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  24. Shawn H. E. Harmon (2009). International Public Health Law: Not so Much WHO as Why, and Not Enough WHO and Why Not? [REVIEW] Medicine, Health Care and Philosophy 12 (3):245-255.score: 90.0
    To state the obvious, “health matters”, but health (or its equitable enjoyment) is neither simple nor easy. Public health in particular, which encompasses a broad collection of complex and multidisciplinary activities which are critical to the wellbeing and security of individuals, populations and nations, is a difficult milieu to master effectively. In fact, despite the vital importance of public health, there is a relative dearth of ethico-legal norms tailored for, and directed at, the public health sector, particularly at the (...) level. This is a state of affairs which is no longer tenable in the global environment. This article argues that public health promotion is a moral duty, and that international actors are key stakeholders upon whom this duty falls. In particular, the World Health Organization bears a heavy responsibility in this regard. The article claims that better health can and must be better promoted through a more robust interpretation of the WHO’s role, arguing that neither the WHO nor international law have yet played their necessary part in promoting health for all. (shrink)
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  25. Rosemary Foot, John Lewis Gaddis & Andrew Hurrell (eds.) (2003). Order and Justice in International Relations. Oxford University Press.score: 86.0
    The relationship between international order and justice has long been central to the study and practice of international relations. For most of the twentieth century, states and international society gave priority to a view of order that focused on the minimum conditions for coexistence in a pluralist, conflictual world. Justice was seen either as secondary or sometimes even as a challenge to order. Recent developments have forced a reassessment of this position. This book sets current concerns within (...)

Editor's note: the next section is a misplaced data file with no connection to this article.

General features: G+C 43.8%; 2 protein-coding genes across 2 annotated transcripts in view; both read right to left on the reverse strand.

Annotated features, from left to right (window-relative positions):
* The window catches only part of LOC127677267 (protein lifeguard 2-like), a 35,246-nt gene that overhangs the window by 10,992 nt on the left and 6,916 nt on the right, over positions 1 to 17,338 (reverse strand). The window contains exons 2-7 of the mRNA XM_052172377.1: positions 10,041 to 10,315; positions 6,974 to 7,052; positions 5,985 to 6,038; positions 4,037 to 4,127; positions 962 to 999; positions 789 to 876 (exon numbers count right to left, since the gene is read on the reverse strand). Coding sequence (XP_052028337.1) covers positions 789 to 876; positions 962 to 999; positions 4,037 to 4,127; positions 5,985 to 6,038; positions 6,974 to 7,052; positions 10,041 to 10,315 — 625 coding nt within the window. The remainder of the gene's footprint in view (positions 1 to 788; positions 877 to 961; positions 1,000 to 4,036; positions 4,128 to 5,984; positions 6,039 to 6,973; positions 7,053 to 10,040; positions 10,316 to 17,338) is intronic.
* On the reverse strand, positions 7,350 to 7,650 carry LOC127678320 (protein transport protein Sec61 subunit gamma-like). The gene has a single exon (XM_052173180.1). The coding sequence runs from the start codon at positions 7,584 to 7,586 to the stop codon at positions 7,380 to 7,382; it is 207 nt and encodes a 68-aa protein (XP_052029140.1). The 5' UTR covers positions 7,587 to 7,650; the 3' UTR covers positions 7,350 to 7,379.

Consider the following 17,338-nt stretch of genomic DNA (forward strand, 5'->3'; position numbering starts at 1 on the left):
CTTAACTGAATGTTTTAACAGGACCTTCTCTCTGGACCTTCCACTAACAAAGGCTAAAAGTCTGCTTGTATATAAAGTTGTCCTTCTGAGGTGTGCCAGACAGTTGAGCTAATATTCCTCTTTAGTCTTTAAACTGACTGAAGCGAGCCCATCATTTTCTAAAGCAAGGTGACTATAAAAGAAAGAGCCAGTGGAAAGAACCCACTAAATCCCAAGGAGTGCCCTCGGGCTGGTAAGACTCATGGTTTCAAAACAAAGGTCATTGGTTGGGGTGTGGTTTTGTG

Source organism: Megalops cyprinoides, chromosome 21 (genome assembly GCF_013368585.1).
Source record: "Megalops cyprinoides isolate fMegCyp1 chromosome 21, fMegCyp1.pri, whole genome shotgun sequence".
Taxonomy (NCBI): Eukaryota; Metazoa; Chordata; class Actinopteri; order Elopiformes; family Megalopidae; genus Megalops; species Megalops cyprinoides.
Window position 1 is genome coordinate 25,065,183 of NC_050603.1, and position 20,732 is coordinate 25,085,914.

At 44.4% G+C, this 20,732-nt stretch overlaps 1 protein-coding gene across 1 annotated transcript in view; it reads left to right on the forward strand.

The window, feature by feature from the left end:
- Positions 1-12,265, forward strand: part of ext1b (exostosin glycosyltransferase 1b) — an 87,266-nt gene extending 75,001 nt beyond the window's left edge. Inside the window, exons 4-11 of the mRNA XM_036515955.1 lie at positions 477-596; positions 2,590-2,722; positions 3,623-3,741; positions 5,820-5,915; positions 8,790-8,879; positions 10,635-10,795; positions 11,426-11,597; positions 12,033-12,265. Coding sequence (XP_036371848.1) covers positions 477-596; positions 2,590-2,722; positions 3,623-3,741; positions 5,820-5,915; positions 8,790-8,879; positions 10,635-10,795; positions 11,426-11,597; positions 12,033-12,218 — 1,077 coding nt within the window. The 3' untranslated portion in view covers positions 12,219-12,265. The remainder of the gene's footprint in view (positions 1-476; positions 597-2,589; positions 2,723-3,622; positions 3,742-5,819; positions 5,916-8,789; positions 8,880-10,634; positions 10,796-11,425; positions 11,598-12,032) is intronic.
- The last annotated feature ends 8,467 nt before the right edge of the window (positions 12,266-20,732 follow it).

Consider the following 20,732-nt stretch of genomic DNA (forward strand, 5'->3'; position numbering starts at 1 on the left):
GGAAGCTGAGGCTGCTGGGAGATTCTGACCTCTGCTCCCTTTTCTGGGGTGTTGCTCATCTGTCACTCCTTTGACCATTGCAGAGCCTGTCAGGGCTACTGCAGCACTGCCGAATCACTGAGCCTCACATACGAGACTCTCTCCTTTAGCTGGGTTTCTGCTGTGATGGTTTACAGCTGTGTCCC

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  26. Ruishan Wang (2012). Zhongguo Chuan Tong Zhi an Si Xiang Shi. Fa Lü Chu Ban She.score: 86.0
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  27. Martin Albrow (1996/1997). The Global Age: State and Society Beyond Modernity. Stanford University Press.score: 81.0
    Taking issue with those who see recent social transformations as an extension of modernity, the author contends that social theory must confront an epochal change from the modern era to a new era of globality, in which human beings can conceive of forces at work on a global scale, and in which they espouse values that take the globe as their reference point. The book begins by assessing the problems of writing about modernity, showing how narratives of an endlessly self-perpetuating (...)
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  28. Steven Metz & Phillip R. Cuccia (eds.) (2011). Defining War for the 21st Century. Strategic Studies Institute, U.S. Army War College.score: 81.0
    Introduction -- The meaning of war -- The historical context -- How do we know that we are at war? -- How do we know when a war is over? -- National security strategy and tactical art -- Who participates in war? -- What rules govern war? -- Why does it matter? -- The way ahead.
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  29. Paul Robinson (2006). Military Honour and the Conduct of War: From Ancient Greece to Iraq. Routledge.score: 81.0
    This book analyses the influences of ideas of honor on the causes, conduct, and endings of wars from Ancient Greece through to the present-day war in Iraq. It does this through a series of historical case studies. In the process, it highlights both the differences and the similarities between the various eras under study, and draws conclusions about the relevance of honor to war in the modern era. Each chapter looks at a particular period in history and is divided into (...)